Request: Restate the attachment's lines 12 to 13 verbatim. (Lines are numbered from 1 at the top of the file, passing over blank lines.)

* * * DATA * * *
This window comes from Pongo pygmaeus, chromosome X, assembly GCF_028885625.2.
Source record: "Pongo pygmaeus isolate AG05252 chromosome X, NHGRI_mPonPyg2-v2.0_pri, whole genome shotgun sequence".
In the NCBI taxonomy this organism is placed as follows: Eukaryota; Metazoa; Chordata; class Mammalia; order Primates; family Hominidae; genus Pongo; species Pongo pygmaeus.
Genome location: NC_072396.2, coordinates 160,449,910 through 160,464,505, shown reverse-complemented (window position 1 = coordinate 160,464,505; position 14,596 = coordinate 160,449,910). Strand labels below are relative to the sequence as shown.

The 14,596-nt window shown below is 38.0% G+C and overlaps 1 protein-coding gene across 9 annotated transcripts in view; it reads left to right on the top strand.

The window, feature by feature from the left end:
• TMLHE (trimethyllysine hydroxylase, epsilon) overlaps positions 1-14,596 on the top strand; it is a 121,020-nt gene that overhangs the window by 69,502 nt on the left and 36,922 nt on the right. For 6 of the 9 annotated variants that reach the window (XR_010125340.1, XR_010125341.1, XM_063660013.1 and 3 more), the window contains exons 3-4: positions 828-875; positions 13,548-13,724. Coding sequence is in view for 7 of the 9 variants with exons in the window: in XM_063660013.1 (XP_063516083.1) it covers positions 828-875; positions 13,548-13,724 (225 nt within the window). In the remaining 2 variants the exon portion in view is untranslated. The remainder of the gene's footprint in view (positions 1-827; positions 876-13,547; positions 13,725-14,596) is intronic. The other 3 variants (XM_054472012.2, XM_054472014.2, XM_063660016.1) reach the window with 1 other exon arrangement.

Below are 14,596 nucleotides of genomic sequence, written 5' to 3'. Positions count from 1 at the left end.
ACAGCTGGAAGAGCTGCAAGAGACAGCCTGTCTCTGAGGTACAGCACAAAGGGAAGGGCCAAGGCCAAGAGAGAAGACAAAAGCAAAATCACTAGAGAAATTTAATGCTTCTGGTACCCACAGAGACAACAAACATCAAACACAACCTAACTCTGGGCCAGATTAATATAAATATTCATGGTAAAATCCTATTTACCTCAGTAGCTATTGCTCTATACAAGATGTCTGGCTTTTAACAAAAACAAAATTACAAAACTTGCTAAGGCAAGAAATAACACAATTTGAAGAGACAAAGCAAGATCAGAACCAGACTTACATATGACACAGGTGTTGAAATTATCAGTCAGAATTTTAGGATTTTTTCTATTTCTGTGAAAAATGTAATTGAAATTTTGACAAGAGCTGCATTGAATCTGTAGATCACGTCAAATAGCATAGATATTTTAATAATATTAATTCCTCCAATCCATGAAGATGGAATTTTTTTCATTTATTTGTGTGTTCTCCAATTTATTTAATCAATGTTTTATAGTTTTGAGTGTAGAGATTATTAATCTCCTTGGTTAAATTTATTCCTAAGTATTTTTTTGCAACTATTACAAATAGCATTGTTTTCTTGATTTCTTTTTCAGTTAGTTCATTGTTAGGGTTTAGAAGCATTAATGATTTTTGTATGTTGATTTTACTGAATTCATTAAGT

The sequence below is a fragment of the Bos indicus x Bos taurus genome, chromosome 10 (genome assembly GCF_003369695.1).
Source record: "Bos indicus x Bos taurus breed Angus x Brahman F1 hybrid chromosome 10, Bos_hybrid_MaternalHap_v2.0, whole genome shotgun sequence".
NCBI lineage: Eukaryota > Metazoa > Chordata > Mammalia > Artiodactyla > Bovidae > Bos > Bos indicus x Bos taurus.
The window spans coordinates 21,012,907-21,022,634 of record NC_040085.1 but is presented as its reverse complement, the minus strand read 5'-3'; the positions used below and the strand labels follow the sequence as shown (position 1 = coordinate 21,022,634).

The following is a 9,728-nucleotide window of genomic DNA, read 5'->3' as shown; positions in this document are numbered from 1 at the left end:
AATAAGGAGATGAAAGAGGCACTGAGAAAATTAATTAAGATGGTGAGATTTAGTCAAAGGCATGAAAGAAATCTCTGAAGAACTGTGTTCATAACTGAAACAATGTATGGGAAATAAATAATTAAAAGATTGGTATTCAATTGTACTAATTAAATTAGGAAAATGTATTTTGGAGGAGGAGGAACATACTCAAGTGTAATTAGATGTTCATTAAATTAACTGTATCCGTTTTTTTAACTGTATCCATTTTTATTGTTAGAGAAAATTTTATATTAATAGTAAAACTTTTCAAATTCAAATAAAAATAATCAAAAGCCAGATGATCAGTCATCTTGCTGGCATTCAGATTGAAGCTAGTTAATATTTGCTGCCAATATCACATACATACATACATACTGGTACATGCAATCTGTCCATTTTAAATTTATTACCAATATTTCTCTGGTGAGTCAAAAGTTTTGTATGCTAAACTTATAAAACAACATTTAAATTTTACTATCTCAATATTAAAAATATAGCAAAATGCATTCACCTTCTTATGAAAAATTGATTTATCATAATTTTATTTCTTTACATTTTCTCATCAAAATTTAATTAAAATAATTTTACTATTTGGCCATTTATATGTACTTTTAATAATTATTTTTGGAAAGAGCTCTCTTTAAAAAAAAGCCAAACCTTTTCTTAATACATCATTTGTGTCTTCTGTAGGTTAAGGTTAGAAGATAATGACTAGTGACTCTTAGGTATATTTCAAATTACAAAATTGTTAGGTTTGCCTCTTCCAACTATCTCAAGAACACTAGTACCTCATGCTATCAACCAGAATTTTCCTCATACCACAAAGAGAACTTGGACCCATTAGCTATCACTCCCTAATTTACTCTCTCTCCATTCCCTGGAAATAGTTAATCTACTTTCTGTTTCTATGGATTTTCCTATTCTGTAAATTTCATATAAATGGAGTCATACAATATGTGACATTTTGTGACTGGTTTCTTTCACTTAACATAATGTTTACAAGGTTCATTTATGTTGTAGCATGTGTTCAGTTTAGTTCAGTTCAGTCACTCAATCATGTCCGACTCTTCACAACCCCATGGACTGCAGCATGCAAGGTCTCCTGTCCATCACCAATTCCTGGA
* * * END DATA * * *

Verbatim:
NCBI lineage: Eukaryota > Metazoa > Chordata > Mammalia > Artiodactyla > Bovidae > Bos > Bos indicus x Bos taurus.
The window spans coordinates 21,012,907-21,022,634 of record NC_040085.1 but is presented as its reverse complement, the minus strand read 5'-3'; the positions used below and the strand labels follow the sequence as shown (position 1 = coordinate 21,022,634).